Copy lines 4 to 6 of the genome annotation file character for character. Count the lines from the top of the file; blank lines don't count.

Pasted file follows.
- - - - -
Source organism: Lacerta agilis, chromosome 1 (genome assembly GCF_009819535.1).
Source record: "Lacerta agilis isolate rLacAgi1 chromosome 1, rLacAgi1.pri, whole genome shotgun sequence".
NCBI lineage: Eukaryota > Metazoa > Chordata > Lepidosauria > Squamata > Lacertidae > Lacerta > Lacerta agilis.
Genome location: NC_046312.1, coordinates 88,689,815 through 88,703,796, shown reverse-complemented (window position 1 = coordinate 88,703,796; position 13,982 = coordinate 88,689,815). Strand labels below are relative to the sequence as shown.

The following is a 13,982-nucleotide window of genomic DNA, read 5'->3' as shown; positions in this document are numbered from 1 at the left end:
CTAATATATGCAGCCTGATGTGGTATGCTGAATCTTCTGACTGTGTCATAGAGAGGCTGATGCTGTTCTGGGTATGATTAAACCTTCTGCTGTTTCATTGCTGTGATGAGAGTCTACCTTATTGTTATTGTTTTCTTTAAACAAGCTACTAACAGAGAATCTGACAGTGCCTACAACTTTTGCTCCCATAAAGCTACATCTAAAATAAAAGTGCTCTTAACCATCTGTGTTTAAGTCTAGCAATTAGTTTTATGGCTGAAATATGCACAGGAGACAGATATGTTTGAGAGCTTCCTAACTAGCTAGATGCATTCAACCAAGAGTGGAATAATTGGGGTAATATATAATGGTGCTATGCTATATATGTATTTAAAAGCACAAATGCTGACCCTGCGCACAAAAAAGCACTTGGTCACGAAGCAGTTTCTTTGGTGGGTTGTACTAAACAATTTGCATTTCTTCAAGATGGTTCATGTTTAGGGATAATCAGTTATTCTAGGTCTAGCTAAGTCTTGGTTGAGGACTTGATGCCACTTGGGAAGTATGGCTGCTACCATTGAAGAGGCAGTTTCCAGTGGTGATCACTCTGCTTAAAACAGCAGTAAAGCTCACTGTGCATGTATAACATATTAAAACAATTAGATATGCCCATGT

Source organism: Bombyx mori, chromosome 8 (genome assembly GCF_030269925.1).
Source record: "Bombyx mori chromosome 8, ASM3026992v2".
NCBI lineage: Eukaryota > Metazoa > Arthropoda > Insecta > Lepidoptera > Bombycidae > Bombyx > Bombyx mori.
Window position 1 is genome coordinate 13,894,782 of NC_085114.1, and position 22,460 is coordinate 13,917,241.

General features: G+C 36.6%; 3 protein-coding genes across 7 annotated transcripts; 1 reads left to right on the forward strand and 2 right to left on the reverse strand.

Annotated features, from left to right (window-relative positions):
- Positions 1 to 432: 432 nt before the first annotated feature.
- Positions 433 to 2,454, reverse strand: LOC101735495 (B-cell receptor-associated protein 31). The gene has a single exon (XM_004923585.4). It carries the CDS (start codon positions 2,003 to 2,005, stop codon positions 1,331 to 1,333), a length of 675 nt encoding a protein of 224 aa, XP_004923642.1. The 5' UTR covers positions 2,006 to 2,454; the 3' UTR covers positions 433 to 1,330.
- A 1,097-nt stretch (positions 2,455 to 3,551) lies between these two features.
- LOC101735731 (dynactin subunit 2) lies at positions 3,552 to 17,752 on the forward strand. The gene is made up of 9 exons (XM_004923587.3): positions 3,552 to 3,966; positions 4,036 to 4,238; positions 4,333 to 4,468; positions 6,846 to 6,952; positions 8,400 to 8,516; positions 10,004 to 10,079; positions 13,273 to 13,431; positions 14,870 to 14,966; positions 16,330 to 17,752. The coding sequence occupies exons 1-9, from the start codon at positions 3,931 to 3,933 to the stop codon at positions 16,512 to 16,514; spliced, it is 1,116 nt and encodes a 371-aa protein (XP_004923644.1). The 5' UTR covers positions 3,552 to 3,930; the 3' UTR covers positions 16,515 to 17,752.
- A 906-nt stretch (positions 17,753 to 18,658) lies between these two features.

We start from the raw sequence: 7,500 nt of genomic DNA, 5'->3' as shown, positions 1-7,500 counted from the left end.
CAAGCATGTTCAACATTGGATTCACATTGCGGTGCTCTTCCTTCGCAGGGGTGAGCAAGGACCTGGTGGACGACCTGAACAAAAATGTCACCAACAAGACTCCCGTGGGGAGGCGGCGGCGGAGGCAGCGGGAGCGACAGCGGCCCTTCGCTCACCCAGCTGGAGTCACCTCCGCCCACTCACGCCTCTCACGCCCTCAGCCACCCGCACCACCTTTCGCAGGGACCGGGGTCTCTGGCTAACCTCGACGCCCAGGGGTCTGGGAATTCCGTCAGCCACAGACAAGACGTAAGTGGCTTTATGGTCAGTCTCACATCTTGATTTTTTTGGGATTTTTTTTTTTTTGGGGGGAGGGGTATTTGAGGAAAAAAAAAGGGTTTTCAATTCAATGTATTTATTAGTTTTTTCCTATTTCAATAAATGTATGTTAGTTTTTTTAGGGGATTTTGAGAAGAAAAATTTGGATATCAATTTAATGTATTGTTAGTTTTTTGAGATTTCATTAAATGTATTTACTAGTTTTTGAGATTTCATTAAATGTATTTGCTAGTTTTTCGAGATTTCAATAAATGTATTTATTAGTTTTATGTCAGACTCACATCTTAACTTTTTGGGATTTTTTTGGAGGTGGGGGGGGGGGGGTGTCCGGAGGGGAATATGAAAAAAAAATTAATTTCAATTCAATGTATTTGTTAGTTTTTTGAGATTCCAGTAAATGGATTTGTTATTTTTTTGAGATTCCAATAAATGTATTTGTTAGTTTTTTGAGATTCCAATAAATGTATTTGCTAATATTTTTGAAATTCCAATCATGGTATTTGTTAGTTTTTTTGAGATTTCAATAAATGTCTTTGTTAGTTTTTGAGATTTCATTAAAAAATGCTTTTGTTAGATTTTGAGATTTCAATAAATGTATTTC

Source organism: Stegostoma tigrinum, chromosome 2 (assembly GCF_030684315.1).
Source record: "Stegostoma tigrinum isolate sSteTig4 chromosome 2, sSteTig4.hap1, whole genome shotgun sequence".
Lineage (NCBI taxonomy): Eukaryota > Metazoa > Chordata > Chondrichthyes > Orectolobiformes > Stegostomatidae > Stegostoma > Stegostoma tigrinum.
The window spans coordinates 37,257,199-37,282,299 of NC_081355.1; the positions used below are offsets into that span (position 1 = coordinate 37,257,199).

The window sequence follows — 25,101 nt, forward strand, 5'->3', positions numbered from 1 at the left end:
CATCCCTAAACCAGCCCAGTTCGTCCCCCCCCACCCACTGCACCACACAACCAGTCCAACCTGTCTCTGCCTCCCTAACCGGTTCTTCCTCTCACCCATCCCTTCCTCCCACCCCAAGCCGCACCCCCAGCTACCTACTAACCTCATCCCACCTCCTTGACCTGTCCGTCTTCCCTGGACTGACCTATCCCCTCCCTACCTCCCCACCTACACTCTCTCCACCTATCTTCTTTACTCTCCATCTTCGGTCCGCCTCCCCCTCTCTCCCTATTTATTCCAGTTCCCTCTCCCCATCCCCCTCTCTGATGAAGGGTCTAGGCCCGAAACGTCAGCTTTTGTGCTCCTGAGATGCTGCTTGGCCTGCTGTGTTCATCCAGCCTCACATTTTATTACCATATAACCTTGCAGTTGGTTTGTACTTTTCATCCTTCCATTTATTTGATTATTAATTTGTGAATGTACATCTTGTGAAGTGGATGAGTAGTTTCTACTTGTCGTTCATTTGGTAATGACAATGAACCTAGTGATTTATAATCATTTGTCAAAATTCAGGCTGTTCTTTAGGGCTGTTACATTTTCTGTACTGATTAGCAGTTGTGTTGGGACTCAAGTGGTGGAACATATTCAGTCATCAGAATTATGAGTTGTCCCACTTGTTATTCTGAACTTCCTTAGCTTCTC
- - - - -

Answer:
Genome location: NC_046312.1, coordinates 88,689,815 through 88,703,796, shown reverse-complemented (window position 1 = coordinate 88,703,796; position 13,982 = coordinate 88,689,815). Strand labels below are relative to the sequence as shown.

The following is a 13,982-nucleotide window of genomic DNA, read 5'->3' as shown; positions in this document are numbered from 1 at the left end:
CTAATATATGCAGCCTGATGTGGTATGCTGAATCTTCTGACTGTGTCATAGAGAGGCTGATGCTGTTCTGGGTATGATTAAACCTTCTGCTGTTTCATTGCTGTGATGAGAGTCTACCTTATTGTTATTGTTTTCTTTAAACAAGCTACTAACAGAGAATCTGACAGTGCCTACAACTTTTGCTCCCATAAAGCTACATCTAAAATAAAAGTGCTCTTAACCATCTGTGTTTAAGTCTAGCAATTAGTTTTATGGCTGAAATATGCACAGGAGACAGATATGTTTGAGAGCTTCCTAACTAGCTAGATGCATTCAACCAAGAGTGGAATAATTGGGGTAATATATAATGGTGCTATGCTATATATGTATTTAAAAGCACAAATGCTGACCCTGCGCACAAAAAAGCACTTGGTCACGAAGCAGTTTCTTTGGTGGGTTGTACTAAACAATTTGCATTTCTTCAAGATGGTTCATGTTTAGGGATAATCAGTTATTCTAGGTCTAGCTAAGTCTTGGTTGAGGACTTGATGCCACTTGGGAAGTATGGCTGCTACCATTGAAGAGGCAGTTTCCAGTGGTGATCACTCTGCTTAAAACAGCAGTAAAGCTCACTGTGCATGTATAACATATTAAAACAATTAGATATGCCCATGT